WASHINGTON - Famine-racked Ethiopia might be facing the "greatest humanitarian crisis" of any nation, with more than 12 million people relying on food aid for survival, relief organizations say, a crisis likely to repeat itself every few years without a major infusion of outside assistance.
But even though tens of thousands of young children are acutely malnourished, the United States and other donor nations must recognize that food alone won't solve the problem, the aid groups say.
At least $1 billion a year, they insist, should be spent developing Ethiopia's shattered and chronically impoverished and backward agricultural and education systems.
Eight organizations - including Catholic Relief Services, Lutheran World Relief and International Orthodox Christian Charities, all Baltimore-based - will use a news conference here today to appeal for a new approach toward Ethiopia and other nations, particularly in Africa, that confront repeated food shortages.
"As soon as they get through the most visible crisis, all donors back away and don't put money into the rehabilitation phase and long-term development," CRS President Ken Hackett said yesterday.
A fact sheet prepared by CRS described the famine as "the greatest humanitarian crisis facing any single nation in the world today." During the 1984 and 1985 famine, it said, 5 million people were at risk. Now, three times that number face starvation unless they receive outside help.
Aid groups complain that Ethiopia's current famine, worse than one in 1984 and 1985 that killed nearly a million people, has drawn little world attention amid a preoccupation with Iraq and Liberia and was virtually ignored during President Bush's trip to Africa early this month.
Bush stopped in Senegal, Botswana, South Africa, Uganda and Nigeria on a visit that focused on regional conflicts, the AIDS crisis and encouraging trade and economic development. Ethiopia "did not come up on the screen," Hackett said.
Ellen Yount, spokesman for the U.S. Agency for International Development, which supervises overseas assistance programs, said the agency will send a team to Ethiopia shortly and will prepare recommendations on how the United States, other donor nations and private groups can improve the country's development prospects.
"Long-term development continues to be an issue of the utmost importance to AID," Yount said. Andrew Natsios, AID director, "raised those exact issues" in a letter earlier this year to Ethiopia's Prime Minister Meles Zenawi, she said.
But the aid groups say that while the United States has spent more than $500 million on food aid for Ethiopia this year, making it the world's leader in emergency aid to that country, only $6 million has gone for agricultural assistance - too little to dent the chronic poverty that has brought a quickening cycle of ever greater famines.
The famine is compounded by the AIDS pandemic ravaging the continent. The combination of hunger and low rates of immunization leaves children particularly vulnerable to death from childhood diseases that elsewhere are preventable. In addition, parts of the country can't be farmed because of land mines left from the war with neighboring Eritrea, which ended with a cease-fire in 2000.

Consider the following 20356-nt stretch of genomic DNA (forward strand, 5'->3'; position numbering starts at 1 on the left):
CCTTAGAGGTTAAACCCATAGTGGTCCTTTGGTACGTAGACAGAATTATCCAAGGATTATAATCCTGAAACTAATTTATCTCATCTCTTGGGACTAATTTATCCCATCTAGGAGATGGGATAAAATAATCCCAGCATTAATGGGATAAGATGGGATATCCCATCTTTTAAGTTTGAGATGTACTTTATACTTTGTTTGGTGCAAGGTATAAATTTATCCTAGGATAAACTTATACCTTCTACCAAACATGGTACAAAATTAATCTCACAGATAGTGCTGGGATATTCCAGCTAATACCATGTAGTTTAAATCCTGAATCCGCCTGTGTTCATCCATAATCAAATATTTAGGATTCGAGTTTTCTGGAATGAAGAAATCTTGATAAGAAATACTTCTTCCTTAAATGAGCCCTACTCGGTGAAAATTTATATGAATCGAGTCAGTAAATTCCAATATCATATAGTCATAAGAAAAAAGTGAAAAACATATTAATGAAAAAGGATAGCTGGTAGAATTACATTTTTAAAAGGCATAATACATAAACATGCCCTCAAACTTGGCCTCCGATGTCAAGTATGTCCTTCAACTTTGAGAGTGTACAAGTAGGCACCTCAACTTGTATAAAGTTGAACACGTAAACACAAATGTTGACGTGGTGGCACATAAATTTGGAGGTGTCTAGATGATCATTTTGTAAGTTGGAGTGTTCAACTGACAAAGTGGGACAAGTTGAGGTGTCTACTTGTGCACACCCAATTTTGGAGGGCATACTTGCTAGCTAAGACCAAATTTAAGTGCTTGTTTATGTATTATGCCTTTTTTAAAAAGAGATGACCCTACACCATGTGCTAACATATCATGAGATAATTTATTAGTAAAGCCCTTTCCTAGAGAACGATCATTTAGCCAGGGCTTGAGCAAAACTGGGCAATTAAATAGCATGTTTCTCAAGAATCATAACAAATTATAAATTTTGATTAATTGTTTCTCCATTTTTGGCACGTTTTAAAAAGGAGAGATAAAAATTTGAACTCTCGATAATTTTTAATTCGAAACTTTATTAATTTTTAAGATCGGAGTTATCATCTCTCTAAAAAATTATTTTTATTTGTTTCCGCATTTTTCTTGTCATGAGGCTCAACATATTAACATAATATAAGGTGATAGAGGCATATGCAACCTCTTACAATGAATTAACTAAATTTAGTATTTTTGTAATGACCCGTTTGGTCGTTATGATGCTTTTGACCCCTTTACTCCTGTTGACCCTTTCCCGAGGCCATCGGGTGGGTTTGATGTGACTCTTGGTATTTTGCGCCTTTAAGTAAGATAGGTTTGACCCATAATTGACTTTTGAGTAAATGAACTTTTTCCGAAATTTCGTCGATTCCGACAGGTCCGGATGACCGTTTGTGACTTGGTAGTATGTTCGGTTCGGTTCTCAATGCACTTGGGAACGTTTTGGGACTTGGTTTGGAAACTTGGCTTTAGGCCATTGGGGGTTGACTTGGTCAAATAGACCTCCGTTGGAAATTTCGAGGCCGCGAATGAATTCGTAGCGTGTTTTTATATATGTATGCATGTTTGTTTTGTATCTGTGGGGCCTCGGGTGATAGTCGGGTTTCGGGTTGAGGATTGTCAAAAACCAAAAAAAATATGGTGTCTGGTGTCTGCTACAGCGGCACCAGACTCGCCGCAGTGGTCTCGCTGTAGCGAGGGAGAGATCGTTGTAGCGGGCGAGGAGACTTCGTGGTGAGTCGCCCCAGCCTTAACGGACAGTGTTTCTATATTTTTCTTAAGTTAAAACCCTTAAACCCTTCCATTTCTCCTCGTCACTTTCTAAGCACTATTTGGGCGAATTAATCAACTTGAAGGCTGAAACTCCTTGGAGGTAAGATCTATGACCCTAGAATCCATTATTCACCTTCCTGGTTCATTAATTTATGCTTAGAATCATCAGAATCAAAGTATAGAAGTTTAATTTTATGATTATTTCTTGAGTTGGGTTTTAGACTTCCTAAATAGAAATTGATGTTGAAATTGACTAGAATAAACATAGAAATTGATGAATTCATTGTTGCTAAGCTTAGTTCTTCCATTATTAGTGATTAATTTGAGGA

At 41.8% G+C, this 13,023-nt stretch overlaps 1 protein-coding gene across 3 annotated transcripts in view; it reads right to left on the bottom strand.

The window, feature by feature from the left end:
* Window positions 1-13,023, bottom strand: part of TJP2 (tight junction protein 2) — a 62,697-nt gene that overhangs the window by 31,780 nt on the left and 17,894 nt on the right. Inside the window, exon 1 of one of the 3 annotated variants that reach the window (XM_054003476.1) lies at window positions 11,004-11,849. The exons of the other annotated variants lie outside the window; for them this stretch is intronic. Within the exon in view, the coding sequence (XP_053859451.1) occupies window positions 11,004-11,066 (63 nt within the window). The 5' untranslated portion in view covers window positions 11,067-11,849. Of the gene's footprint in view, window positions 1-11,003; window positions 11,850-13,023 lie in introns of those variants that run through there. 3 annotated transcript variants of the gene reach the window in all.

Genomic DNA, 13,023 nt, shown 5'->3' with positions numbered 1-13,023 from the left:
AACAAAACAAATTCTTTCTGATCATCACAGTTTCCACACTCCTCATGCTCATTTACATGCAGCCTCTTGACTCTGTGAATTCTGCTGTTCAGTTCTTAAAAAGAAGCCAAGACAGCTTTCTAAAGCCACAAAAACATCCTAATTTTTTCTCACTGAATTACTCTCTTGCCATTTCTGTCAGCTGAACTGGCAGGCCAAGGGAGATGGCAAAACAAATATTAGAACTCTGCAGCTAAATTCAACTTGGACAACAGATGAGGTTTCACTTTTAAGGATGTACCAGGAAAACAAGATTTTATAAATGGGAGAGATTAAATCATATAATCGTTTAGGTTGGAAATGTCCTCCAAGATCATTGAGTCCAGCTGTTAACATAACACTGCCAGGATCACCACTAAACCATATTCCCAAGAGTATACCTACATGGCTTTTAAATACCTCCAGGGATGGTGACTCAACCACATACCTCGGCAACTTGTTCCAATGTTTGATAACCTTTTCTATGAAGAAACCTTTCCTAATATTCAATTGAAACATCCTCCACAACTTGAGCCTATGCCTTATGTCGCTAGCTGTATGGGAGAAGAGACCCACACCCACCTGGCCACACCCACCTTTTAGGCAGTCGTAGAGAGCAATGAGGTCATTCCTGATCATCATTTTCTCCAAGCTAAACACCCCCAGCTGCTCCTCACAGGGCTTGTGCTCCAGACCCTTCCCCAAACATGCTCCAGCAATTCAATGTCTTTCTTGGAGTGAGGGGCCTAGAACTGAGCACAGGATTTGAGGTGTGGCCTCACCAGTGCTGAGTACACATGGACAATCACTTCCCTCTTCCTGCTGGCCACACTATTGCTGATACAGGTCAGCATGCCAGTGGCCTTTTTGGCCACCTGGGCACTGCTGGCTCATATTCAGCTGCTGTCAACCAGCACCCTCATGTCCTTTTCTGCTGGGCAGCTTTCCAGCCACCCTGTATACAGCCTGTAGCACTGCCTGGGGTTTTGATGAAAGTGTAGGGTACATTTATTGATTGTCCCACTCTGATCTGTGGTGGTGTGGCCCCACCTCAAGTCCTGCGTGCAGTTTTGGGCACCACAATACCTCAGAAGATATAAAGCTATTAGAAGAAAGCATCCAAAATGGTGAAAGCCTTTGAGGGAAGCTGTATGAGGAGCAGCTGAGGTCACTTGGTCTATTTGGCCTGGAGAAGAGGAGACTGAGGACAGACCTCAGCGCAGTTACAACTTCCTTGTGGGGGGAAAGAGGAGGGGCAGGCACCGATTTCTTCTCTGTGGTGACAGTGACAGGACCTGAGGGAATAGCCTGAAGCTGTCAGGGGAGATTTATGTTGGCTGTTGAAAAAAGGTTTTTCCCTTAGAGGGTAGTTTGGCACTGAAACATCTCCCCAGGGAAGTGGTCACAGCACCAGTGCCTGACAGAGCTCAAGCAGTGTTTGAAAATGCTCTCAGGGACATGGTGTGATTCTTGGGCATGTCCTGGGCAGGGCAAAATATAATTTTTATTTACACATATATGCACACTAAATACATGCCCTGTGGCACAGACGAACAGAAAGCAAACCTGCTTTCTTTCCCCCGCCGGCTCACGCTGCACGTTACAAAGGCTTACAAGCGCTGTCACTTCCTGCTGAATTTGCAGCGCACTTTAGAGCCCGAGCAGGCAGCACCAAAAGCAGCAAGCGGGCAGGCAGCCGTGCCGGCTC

"Ethiopia's got it all - AIDS, population growth, environmental degradation, chronic poverty," said Kathryn Wolford, president of Lutheran World Relief, although her agency demurs from describing the famine as the single worst humanitarian crisis. "We tend to try and stay away from those absolutes."
The United Nations Children's Fund (UNICEF) estimates that half the children in the nation of 70 million are chronically underfed and 450,000 are "acutely malnourished," meaning they are in "urgent need of supplementary feeding," according to an agency spokesman in Addis Ababa, Shantha Bloemen.
Many Ethiopians are subsistence farmers. Aid organizations say that each drought tends to leave them worse off. They harvest food before it is fully grown to stave off hunger, sell off farm animals and tools, and are unable to afford fertilizer and seeds for a decent yield from the next growing cycle, aid groups say.
Immediately needed are tools, seeds and fertilizer to help farmers resume production, CRS says. But preventing future crises requires shifting the farmers away from subsistence to market agriculture, the group says.
This will require seed-voucher programs; veterinary medicines; construction of wells, reservoirs and small dams; improved transport and storage.
Wolford said, "If we really can come up with a way to break the back of this vicious cycle of poverty and famine, we could come up with models that are applicable to other countries."
She favors putting more U.S. government money into development programs even if it means shifting aid dollars away from emergency food supplies. But she said she recognizes that direct food aid, which the United States distributes through the World Food Program and private groups, is more politically popular with Congress because it bolsters farm-state economies.
The aid groups' proposal for $1 billion more per year for Ethiopia might be a low estimate of what is needed, Columbia University economist Jeffrey Sachs, a U.N. special adviser, said in an interview published yesterday on a U.N. Internet site. "I think a country like Ethiopia needs probably something on the order of $5 billion a year to have a real go at things."
Other organizations joining in today's appeal are CARE, Save the Children, World Vision, Africare and the Church of Jesus Christ of Latter-day Saints.